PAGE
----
Today's school reports could do better, says James Thellusson
We know Aristotle taught Alexander the Great. But did he write him a school report? Did it say, ‘He is always daydreaming of building empires and must focus more if he is to pass algebra this summer’?
Unfortunately, no record exists. School reports do survive from the early-19th century, though. At King’s College, Canterbury, Speech Day programmes from the 1840s printed the names of boys in order of their exam results and these results appeared in the local paper. At Eton, housemasters sent a letter to parents at the end of each term, although these didn’t have a standard format until after 1850. Called tutors’ letters, they are still written today.
The Elementary Education Act (1880), which made school compulsory for five- to ten-year-olds, triggered the growth of state education, and reporting exam results grew. Commentary was added. Teachers were encouraged to summarise their pupils’ character and progress; to tell it as they saw it, in their own hand and with a classical reference or two, for good measure.
Then, a caustic comment was the teacher’s chance to drive a stake through the heart of the classroom brat or signal it was time to save on the school fees. It was a chance to say something an exam
result couldn’t. Now, heads censor comments that might give offence or trigger a lawsuit. Or, worse, a knuckle sandwich.
The traditional report is almost dead. Squeezed by political correctness, some schools don’t use them at all. Surely it’s right that an idle child be told, ‘The locust years have taken their toll’; and the arrogant taught humility: ‘If he is half as good as he says he is, he will be a Nobel Laureate by the summer term.’
The death of the old school report diminishes society. Comedians are losing a rich source of one-liners and poetic put-downs. Journalists and historians are losing biographical insight.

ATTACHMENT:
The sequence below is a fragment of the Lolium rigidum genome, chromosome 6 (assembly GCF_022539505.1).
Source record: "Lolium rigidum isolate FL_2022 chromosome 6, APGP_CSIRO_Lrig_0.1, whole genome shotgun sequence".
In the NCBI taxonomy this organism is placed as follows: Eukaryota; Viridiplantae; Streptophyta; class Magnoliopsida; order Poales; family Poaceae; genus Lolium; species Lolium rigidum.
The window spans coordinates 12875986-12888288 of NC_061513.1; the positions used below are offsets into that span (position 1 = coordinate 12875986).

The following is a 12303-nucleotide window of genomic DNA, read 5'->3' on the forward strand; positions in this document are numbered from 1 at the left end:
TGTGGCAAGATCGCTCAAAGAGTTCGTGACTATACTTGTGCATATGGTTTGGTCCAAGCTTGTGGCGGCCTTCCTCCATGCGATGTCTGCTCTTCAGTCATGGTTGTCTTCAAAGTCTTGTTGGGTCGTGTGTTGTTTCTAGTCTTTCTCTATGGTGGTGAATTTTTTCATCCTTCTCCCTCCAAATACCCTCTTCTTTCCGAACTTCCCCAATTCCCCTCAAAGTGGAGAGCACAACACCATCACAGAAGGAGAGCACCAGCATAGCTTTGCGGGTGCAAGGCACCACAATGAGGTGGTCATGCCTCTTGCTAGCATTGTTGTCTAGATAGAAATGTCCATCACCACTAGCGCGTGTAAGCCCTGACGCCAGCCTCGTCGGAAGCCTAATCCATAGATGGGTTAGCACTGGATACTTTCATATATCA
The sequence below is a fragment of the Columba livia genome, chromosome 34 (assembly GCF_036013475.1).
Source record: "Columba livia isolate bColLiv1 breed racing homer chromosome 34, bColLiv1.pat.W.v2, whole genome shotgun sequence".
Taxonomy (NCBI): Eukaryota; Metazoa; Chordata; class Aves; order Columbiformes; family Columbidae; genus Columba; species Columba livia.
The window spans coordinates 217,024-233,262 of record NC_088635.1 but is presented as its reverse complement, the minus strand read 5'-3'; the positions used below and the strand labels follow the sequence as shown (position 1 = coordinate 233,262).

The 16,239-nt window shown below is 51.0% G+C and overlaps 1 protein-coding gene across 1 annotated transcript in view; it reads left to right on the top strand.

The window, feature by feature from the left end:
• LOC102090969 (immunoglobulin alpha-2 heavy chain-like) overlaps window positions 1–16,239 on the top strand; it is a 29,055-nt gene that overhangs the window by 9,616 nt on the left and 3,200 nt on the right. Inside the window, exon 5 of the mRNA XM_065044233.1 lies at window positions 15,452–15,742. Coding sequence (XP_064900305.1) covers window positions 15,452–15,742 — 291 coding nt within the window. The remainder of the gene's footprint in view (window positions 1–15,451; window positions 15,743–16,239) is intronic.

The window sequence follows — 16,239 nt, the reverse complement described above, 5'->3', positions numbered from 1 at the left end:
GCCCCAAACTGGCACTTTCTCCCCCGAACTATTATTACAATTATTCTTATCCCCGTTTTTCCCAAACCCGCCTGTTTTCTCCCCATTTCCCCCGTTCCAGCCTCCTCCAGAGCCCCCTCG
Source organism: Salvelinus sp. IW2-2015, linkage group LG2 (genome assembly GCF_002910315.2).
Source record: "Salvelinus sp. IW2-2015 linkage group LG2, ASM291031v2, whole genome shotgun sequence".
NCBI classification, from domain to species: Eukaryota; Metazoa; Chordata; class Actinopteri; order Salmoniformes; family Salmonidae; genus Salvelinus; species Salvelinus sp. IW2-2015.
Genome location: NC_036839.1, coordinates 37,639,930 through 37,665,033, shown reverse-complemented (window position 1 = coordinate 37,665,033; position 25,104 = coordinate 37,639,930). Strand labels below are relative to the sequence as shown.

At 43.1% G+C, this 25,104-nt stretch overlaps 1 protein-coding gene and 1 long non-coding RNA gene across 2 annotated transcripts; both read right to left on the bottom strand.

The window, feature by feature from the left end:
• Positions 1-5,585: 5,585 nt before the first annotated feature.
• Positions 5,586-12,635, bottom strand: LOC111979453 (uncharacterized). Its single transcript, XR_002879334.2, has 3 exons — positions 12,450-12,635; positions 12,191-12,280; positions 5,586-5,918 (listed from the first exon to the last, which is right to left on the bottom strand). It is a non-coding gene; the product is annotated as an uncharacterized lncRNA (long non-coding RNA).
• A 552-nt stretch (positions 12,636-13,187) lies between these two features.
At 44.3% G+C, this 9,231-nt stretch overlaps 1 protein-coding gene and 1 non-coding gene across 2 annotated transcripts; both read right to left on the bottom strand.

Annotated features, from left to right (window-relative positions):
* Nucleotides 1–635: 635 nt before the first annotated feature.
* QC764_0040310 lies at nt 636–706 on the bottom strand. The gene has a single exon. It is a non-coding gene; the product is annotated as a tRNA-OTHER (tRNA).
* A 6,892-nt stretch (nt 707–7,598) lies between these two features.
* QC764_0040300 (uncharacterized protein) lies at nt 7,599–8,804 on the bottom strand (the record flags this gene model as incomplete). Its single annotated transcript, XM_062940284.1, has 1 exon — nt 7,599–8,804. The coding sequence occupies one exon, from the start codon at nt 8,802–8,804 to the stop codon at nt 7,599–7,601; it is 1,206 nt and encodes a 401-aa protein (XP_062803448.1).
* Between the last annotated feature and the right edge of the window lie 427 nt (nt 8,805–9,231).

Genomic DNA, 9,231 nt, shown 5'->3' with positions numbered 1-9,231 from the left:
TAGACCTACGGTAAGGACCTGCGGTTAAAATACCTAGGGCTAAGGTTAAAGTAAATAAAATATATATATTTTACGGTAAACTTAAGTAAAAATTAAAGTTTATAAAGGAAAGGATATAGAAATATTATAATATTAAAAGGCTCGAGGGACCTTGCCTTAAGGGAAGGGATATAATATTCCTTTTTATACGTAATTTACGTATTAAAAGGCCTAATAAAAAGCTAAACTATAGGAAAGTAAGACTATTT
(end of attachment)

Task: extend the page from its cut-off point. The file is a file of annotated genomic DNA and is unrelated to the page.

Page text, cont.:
Worse, we’re losing memories. An A grade is OK. But it doesn’t give you the insight gained from a beautiful sentence like this: ‘An idle boy with just enough wit to pass the exam.’ An exam mark can’t resurrect an entire summer as elegantly as my tutor’s comment ‘Every spare moment he spends in his cricket whites, his love of the game unspoilt this year by Jupiter Fluvius.’
Nor can it remind you what a brat you were, as this report did for a friend: ‘He is not content to remain unheard in the form room: his views are soon known. He also has an annoying habit of being sycophantic when he is behaving.’
Let’s save the old school report. Here’s my plan. First, create a National Archive for School Reports (motto: ‘I didn’t get where I am today without a bad school report’). Secondly, establish a hall of fame to celebrate teachers proficient in old-style report-writing. Thirdly, free teachers from the threat of litigation for comments written in school reports or made at a PTA meeting. Lastly, recruit retired schoolteachers to tutor the new teachers in the ancient art of report-writing.
To get the campaign rolling, I’m calling on Oldie-readers to dig out their old school reports and send them to me. I’m writing a book about the school report and will include the best material in the book. With your help, we can resurrect the old school report.
Do send your reports to email@example.com for consideration by the headmaster.